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Harvard’s School of Public Health recently opened a global health research center in Mumbai in a move that strengthens the University’s existing presence in the region.
Proposed last year, the center will support the work of Harvard affiliates studying public health in India, according to Jorge I. Domínguez, former Vice Provost for International Affairs who stepped down last year. He said several of Harvard’s other international centers—which number more than 15—were precedents for the Mumbai center, particularly those in Botswana and Tanzania. Harvard already has two other research hubs in the city, offices of the South Asia Institute and Harvard Business School’s research center, both of which are within walking distance to the global health center.
“HSPH has been doing partnership projects in India for over 40 years,” Swati A. Piramal, a graduate of of the School of Public Health and donor to the Mumbai office space, wrote in an email. “Now it has its own space, which could be a training hub for the whole of South East Asia.”
Despite Harvard’s past research involvement in India, the new center faced logistical challenges of space and funding before its opening ceremony last month. Although Piramal’s donation solved problems of limited office space, the school looked “wherever possible” for other donations, Domínguez said. The center received funding from a combination of alumni, U.S. federal grants, and contractual grants and donations from the Indian government, he added.
While administrators have wanted to open another research center in India for some time, the School of Public Health faced regulatory challenges that slowed the project’s pace, Domínguez said.
“India is a terrific place for Harvard to work with, but the process of legal authorization tends to move slowly,” Domínguez said. “So the idea of opening this office has been around for several years, but the actual legal, regulatory work to make sure it could open has taken a while.”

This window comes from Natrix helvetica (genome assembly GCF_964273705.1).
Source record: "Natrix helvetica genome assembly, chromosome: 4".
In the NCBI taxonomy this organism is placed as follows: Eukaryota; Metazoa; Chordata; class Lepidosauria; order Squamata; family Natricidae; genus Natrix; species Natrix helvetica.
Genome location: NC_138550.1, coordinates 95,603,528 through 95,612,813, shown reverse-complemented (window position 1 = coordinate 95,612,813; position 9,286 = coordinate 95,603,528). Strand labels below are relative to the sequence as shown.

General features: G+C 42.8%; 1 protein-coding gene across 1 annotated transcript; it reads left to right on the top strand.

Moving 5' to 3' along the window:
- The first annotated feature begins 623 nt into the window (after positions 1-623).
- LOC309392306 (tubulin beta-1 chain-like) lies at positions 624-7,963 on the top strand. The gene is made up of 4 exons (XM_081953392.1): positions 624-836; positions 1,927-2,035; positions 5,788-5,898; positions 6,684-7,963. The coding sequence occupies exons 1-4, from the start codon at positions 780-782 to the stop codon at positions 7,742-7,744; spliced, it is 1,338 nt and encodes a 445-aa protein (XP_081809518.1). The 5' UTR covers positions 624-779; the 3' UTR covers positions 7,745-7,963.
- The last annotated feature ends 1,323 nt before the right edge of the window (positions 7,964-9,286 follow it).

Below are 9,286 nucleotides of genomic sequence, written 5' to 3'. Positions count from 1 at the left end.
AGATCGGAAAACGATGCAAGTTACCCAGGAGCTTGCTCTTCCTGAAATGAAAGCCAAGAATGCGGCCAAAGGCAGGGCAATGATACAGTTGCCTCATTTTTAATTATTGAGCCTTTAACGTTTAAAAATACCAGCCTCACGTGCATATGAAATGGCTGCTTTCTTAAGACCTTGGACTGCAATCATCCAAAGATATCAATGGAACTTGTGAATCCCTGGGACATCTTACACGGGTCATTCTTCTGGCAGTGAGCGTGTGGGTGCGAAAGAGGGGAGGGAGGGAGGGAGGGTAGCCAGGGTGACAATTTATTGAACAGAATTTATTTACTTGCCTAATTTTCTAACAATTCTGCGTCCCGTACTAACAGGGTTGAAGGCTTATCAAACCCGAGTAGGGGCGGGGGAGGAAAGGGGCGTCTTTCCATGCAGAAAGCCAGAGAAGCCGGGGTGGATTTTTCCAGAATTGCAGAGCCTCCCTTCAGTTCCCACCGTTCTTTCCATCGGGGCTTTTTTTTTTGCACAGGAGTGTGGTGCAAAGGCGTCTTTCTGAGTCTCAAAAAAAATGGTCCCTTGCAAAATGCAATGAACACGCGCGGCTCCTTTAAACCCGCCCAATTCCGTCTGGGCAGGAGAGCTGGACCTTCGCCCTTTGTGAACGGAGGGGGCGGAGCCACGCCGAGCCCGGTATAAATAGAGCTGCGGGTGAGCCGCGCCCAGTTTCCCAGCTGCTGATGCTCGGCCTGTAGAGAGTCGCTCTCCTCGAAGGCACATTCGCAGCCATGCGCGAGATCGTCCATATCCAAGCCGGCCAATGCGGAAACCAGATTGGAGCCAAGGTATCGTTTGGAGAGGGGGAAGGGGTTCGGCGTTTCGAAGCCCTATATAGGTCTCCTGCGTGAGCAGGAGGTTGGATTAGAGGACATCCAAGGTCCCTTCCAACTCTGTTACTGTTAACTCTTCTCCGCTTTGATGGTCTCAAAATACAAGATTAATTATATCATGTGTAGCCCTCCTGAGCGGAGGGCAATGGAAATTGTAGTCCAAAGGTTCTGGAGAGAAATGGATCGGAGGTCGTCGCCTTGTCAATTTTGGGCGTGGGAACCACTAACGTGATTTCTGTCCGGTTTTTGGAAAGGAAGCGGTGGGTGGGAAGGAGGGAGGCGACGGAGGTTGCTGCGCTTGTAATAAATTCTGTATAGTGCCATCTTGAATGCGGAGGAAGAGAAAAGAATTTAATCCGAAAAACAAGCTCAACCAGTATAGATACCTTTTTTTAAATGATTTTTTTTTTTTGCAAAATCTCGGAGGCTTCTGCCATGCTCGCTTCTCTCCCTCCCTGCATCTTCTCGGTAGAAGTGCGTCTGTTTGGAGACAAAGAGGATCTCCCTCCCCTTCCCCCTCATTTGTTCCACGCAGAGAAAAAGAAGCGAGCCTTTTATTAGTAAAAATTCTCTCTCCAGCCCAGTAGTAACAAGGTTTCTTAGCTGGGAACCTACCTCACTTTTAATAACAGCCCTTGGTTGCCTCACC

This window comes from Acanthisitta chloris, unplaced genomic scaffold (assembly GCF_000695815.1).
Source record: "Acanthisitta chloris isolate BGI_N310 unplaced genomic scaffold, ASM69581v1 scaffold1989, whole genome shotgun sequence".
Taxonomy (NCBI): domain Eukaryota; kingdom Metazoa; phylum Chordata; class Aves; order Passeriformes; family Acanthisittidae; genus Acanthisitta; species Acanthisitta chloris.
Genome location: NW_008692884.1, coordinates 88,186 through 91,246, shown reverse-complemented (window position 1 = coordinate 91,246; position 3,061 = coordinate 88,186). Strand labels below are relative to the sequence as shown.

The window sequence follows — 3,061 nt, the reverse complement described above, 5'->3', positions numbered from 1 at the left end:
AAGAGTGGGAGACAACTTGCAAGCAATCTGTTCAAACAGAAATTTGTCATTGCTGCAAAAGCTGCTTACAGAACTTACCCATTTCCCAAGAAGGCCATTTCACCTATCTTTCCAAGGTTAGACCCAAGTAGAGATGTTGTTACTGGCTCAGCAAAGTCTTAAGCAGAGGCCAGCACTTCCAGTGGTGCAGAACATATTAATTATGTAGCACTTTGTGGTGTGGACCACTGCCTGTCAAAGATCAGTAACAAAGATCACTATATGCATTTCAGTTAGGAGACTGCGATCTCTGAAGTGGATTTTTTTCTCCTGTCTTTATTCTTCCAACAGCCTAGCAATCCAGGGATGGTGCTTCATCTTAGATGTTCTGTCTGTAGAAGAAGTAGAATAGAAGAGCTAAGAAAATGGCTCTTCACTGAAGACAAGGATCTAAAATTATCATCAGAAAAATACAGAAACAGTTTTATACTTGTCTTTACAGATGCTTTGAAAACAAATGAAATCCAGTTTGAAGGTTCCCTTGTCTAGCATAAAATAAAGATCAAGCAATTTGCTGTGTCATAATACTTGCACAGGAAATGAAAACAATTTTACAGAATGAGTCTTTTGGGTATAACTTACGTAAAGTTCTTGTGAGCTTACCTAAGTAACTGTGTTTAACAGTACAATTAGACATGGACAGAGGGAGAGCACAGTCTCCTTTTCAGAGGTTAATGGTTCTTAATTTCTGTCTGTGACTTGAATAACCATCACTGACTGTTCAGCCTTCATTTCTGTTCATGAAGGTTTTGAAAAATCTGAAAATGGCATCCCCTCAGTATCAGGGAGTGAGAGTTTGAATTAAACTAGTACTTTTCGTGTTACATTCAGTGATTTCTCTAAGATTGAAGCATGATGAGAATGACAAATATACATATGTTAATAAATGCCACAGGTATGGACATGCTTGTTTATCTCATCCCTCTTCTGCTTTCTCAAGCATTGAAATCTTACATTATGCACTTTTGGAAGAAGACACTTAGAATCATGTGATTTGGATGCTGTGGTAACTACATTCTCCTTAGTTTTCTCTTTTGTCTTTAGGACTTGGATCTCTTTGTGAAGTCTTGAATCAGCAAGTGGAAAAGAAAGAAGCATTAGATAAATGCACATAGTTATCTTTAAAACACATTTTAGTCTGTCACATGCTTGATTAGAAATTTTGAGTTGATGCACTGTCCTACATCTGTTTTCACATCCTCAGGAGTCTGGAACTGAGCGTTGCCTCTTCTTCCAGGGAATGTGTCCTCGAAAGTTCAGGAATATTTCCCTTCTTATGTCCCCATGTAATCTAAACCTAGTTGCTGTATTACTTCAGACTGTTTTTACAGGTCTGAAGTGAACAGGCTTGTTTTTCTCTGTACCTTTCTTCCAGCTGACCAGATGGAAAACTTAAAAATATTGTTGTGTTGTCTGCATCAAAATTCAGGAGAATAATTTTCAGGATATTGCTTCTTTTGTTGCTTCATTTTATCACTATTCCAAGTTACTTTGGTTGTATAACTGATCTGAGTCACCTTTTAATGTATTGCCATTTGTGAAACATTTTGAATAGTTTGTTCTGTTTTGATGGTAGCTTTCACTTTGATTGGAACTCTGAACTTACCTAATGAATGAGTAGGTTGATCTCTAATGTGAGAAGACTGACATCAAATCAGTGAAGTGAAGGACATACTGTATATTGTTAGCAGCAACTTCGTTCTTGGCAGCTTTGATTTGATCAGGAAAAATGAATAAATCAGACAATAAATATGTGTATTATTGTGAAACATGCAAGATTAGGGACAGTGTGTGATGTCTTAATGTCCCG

Harvard needed to comply with both India’s federal laws and the laws of the region where Mumbai sits, according to Domínguez.
“It wasn’t that difficult to motivate faculty and students to work in India,” Domínguez said. “The infrastructure, the location, the funding, the legal regulatory context, is what had been taking a fair amount of time.”
The other Harvard research centers in Mumbai opened within the past two decades. Harvard Business School opened its own India Research Center in Mumbai in 2006. The South Asia Institute, a University-wide research center devoted to studying the region founded in 2003, has traditionally been the hub of South Asian-related research and programming. With the HBS and School of Public Health centers now open, the number of Harvard personnel in Mumbai has grown from around three to “well in the two digit range,” according to Domínguez.
The School of Public Health’s research center will likely alter how researchers interact with the other Harvard institutes in the region. Whereas previously, students interested in studying in India typically coordinated with the South Asia Institute, the new center will become the focal point for faculty and students studying public health specifically.
Domínguez said he expects that undergraduates pursuing a secondary in global health will also be able to research at the Mumbai center.
Piramal said she hopes the new center, and its output of research, will positively impact the region.
“India is a rapidly growing country but our healthcare is much behind in many important health indicators and the millennium development goals still need a huge amount of work,” she wrote. “ HSPH has a vast global experience that can bring both technology and skills to find innovative solutions for India’s healthcare needs.”
—Staff writer Hellary Zhang can be reached at firstname.lastname@example.org.
—Staff writer Siqi Liu can be reached at email@example.com.
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